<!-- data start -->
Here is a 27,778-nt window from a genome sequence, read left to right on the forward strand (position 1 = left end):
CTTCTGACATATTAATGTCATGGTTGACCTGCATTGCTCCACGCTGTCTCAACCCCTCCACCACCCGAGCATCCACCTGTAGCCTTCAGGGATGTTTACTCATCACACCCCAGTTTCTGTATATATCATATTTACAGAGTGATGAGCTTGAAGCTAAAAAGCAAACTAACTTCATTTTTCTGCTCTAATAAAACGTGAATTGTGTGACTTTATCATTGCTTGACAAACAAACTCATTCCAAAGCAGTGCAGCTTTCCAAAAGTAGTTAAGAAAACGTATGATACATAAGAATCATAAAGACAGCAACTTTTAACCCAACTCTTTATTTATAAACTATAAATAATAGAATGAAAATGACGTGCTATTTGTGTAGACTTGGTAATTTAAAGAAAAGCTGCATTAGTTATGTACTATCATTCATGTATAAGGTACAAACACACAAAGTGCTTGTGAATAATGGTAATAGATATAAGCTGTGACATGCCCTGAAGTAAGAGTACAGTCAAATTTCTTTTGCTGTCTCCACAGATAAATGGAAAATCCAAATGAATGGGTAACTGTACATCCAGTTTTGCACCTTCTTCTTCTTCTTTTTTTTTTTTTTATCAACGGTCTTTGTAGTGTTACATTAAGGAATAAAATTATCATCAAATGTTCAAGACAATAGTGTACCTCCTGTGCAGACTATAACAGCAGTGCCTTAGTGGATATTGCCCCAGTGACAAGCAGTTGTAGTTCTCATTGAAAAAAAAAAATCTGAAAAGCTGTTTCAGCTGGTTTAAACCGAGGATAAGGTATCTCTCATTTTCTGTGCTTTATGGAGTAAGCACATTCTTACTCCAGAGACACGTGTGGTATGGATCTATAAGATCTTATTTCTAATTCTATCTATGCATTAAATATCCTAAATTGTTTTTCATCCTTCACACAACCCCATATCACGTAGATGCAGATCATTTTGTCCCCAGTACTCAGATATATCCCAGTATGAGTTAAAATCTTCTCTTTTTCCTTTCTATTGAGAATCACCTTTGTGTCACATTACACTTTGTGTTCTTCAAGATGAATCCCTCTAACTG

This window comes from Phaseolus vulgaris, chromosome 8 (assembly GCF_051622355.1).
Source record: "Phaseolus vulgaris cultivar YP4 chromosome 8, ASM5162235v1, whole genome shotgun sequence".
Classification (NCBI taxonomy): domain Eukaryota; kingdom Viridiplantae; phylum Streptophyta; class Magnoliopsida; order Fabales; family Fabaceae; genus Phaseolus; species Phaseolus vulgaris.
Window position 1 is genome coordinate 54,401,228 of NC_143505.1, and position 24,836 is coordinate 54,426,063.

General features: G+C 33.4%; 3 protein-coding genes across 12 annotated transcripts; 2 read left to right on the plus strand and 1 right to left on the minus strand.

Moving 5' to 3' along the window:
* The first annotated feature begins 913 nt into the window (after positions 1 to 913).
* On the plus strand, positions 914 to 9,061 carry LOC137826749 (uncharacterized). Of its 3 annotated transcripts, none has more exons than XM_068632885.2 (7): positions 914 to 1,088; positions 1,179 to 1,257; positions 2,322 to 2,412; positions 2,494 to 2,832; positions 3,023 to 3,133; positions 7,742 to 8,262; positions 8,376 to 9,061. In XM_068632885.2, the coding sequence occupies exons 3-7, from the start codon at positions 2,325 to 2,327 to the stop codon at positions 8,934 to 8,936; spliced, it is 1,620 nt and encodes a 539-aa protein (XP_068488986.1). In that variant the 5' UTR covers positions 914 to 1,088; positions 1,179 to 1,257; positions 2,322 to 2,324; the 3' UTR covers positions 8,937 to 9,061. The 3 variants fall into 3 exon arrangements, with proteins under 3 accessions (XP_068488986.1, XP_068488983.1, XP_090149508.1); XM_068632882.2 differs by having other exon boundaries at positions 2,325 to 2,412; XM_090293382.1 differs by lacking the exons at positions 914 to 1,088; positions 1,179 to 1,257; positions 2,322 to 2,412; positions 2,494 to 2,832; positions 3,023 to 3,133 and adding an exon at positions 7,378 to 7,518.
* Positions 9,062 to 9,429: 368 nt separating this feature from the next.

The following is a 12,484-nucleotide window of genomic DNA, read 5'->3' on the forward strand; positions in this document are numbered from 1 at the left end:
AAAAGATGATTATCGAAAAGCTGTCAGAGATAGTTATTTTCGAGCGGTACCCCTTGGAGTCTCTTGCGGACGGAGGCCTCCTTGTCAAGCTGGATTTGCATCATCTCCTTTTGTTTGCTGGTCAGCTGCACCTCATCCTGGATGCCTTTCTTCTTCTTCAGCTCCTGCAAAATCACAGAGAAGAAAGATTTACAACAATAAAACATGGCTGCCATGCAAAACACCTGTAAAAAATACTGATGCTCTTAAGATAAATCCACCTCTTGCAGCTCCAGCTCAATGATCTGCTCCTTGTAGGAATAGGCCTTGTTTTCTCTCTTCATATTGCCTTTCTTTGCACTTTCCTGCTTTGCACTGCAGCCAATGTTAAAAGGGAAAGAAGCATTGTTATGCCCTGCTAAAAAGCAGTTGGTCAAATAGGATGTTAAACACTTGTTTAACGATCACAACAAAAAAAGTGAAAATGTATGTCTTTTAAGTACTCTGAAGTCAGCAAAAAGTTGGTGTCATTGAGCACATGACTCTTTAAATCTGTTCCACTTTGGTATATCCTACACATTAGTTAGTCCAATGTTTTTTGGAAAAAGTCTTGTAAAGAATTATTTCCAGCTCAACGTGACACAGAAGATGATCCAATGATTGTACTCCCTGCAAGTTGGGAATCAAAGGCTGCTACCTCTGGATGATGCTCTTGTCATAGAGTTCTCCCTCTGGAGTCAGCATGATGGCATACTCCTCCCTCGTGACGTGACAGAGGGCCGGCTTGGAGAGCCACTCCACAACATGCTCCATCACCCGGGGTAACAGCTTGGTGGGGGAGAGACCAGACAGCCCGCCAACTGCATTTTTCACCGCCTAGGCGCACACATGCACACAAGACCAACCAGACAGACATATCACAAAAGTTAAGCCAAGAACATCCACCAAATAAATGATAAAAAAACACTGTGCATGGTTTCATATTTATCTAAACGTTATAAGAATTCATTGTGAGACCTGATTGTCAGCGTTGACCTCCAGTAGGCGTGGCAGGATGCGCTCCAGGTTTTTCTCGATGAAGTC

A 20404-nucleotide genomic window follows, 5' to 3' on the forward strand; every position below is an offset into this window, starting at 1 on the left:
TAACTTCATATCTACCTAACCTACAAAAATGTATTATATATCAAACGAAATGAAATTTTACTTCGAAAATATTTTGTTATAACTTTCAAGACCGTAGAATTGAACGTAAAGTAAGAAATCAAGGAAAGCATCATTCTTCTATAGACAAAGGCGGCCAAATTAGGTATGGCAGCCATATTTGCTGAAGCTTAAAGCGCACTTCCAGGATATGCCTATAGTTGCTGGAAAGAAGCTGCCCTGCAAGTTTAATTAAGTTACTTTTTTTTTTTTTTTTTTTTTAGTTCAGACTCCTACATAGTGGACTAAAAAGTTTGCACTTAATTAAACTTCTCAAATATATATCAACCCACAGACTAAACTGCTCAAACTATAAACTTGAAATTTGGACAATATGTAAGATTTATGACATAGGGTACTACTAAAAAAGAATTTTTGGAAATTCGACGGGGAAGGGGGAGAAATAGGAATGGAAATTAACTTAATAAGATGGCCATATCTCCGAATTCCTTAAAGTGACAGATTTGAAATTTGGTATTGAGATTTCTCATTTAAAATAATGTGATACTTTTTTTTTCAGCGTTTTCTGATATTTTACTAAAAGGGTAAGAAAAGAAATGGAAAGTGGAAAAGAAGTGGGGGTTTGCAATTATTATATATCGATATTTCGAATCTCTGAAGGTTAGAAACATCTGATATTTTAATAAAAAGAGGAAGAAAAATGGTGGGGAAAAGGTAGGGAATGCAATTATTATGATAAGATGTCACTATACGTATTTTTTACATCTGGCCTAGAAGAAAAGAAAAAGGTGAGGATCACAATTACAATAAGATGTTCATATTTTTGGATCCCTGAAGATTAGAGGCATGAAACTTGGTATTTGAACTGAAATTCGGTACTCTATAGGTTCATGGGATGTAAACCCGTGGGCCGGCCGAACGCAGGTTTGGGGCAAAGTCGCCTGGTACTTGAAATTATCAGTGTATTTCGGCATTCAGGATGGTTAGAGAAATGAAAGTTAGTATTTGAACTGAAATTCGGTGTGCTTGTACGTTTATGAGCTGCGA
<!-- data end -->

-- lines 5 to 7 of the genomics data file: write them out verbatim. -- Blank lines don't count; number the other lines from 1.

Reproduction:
Classification (NCBI taxonomy): domain Eukaryota; kingdom Viridiplantae; phylum Streptophyta; class Magnoliopsida; order Fabales; family Fabaceae; genus Phaseolus; species Phaseolus vulgaris.
Window position 1 is genome coordinate 54,401,228 of NC_143505.1, and position 24,836 is coordinate 54,426,063.

General features: G+C 33.4%; 3 protein-coding genes across 12 annotated transcripts; 2 read left to right on the plus strand and 1 right to left on the minus strand.